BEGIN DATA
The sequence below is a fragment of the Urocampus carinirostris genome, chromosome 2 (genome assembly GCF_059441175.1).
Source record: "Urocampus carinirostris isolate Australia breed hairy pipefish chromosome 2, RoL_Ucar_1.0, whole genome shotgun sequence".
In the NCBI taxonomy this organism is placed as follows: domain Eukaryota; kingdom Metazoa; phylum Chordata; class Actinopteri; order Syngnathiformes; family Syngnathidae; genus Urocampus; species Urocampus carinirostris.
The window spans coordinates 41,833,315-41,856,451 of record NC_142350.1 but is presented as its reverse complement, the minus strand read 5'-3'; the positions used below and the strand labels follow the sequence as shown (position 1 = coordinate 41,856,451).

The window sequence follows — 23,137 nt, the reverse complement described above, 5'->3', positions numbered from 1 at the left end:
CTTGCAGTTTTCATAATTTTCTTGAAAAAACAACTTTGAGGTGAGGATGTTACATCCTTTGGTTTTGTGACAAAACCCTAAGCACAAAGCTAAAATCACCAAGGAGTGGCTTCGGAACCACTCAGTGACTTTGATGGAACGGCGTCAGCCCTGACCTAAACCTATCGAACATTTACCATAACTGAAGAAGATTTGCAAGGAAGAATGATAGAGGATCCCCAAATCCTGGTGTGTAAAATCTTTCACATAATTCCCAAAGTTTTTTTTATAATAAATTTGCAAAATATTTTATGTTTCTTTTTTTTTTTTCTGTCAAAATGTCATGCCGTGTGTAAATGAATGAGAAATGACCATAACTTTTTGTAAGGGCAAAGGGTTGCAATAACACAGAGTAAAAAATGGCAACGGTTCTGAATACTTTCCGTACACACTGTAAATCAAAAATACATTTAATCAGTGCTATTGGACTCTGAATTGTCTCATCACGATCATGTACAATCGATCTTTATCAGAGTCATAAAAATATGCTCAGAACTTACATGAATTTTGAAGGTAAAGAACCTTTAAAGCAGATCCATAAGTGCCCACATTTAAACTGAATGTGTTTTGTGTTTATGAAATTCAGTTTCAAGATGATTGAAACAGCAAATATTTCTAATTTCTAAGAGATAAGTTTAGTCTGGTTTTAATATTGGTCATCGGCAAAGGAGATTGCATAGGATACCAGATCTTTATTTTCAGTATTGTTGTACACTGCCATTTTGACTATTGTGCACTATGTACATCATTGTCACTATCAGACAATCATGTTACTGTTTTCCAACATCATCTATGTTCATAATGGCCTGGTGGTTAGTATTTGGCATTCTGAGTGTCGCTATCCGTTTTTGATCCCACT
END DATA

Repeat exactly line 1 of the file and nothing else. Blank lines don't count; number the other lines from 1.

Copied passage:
The sequence below is a fragment of the Urocampus carinirostris genome, chromosome 2 (genome assembly GCF_059441175.1).